Author: Jaevn Morris PM
that I will never send. /pillowbookRated: Fiction T - English - Chapters: 10 - Words: 7,179 - Published: 04-21-12 - Status: Complete - id: 3015519
|A+ A- Full 3/4 1/2 Expand Tighten|
You were that one person I idolized. You were that one person that I wanted to know forever, that I wanted to emulate when I grew up. I guess you could say you were my heroine, in more ways than one. You didn't just save me from my parents and my monotone existence, you were my drug. I lived off of your art, off of the magic that your fingers created. And it became more than just an appreciation. I found myself watching your hands with a kind of reverence. It was worship. Pure and simple.
So it hurt all the more, I suppose, when you found someone else to take under your wing. In his defense, he was great. It was just...I couldn't like someone who took you away from me. In retrospect, it's good that he came onto the scene, because I was developing an unhealthy addiction to you. Every day, not just every week or every month, I thought of you. And it wasn't because I saw you every day. It was because I lived off of your art. I lived off of your passion.
There's something you should know about me to understand that. I had no reason to live on my own. I had no passion of my own. You gave me what I needed – something to appreciate, something to love. So I hung on your fingers, I breathed in your quick sketches and devoured your final products. You encouraged it. Perhaps you liked being openly admired, although you had no end of supporters. I gave you enough praise to last you a lifetime, but you never did get too proud.
That was one of the things I loved. You were so humble. So talented. So graceful. And even though you never thought so (although I think you may have changed your mind now that things are different) you're beautiful. But I guess that wasn't enough for you. You had to have more, you had to have what neither of us had when we were growing up. That social factor. That ability to mingle, make friends, wear the right clothes and have the right stories.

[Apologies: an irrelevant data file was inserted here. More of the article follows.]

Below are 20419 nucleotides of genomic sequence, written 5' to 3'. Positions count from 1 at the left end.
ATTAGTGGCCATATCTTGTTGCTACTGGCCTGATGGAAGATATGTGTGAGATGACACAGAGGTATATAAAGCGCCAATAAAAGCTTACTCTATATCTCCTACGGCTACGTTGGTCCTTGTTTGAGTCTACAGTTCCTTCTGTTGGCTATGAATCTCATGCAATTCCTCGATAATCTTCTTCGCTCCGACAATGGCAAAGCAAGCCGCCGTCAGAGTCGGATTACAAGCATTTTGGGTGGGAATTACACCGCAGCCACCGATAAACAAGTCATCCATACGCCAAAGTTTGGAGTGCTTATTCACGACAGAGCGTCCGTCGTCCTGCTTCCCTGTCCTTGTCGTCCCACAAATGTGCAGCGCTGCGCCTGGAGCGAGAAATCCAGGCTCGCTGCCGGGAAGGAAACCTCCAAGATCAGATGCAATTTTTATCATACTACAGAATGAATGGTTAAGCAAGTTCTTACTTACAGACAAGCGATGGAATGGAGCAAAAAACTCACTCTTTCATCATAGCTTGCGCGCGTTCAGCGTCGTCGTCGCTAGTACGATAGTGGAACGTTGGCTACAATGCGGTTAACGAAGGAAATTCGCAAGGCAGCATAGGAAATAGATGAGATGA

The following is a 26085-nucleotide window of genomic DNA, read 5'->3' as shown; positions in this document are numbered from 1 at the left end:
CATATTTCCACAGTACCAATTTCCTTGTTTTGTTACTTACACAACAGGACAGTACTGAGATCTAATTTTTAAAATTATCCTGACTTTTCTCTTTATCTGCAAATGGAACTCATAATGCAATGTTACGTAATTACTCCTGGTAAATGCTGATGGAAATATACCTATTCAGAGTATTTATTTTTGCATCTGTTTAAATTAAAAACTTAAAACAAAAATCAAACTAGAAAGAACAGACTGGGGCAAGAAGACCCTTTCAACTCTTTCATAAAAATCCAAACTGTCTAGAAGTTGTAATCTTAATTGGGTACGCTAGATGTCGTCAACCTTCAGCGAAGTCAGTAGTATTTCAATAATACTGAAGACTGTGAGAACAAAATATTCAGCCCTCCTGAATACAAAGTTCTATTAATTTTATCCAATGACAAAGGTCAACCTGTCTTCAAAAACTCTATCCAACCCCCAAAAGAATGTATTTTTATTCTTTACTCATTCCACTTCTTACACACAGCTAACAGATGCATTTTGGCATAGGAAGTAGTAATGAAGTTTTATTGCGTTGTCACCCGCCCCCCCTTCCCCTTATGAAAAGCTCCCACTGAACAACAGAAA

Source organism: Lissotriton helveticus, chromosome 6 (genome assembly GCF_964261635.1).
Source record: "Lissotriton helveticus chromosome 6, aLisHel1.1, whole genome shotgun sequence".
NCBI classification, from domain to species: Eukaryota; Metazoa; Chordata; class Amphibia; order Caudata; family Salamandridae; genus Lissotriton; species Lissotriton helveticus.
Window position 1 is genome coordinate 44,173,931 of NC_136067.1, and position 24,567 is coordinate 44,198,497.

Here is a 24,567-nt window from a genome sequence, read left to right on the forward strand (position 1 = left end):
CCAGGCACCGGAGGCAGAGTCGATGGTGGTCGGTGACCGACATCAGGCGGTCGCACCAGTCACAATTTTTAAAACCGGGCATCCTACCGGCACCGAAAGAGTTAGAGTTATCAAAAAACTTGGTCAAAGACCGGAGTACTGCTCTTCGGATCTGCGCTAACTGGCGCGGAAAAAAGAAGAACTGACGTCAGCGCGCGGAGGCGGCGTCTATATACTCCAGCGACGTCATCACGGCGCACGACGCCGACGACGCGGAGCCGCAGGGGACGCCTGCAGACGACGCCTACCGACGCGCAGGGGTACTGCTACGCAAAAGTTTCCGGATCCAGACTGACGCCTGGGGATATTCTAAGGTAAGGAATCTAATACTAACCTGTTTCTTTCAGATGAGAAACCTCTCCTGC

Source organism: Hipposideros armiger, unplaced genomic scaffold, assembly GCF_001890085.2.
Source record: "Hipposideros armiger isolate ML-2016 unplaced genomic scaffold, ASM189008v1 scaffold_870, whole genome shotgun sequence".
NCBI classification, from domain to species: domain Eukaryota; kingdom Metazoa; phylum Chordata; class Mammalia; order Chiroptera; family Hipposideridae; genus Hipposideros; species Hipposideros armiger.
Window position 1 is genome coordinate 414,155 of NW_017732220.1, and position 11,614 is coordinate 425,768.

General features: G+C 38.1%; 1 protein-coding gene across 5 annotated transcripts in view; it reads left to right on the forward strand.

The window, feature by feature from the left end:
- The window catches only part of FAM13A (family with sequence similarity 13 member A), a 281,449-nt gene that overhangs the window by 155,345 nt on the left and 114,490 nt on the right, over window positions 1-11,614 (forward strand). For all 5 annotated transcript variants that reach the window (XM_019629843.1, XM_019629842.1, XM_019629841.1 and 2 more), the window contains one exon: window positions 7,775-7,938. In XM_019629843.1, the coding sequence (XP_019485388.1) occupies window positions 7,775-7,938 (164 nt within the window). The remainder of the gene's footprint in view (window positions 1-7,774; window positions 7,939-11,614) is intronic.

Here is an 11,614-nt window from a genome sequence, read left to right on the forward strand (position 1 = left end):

Well, you got it. Slowly but surely, you changed, and I can honestly say that now it takes a lot to be more socially adept than you. You're still beautiful. But you sold your original beauty. You cut and trimmed and dieted and slathered your face with makeup...and worst of all, you changed your art. You stopped drawing what you used to love and started taking commissions. People asked you to draw and you did, but the luster was gone. The charm and the allure of each piece was gone.
That's why right now, when I see you, I don't feel the same need to blush and stammer. That's why, instead of calling you whenever I need someone to talk to, I curl up in a ball and stare at my knees. That's why my heart stopped beating faster when your music plays on the radio. Because you're not the same person that I adored.
Don't get me wrong, you're still an incredible artist. But you compromised the very part of you that made you great – your individuality. You fit the mold now. And I, who was hanging on to you as proof that I would not have to conform, now have no assurance that I can make it. I am left to wonder if I will be able to keep myself free from the influence of the outside world. If you had held out, if you had persevered, I would know that I could as well, because we were so similar. But now I doubt myself every step of the way. I fear losing myself more than ever.
And I could blame it on you, but I won't. Because you just did what you wanted to do. You weren't supposed to worry about me. And you don't. So thank you for being there as long as you were – and good bye. I won't come back to you, because we have nothing to say to each other now.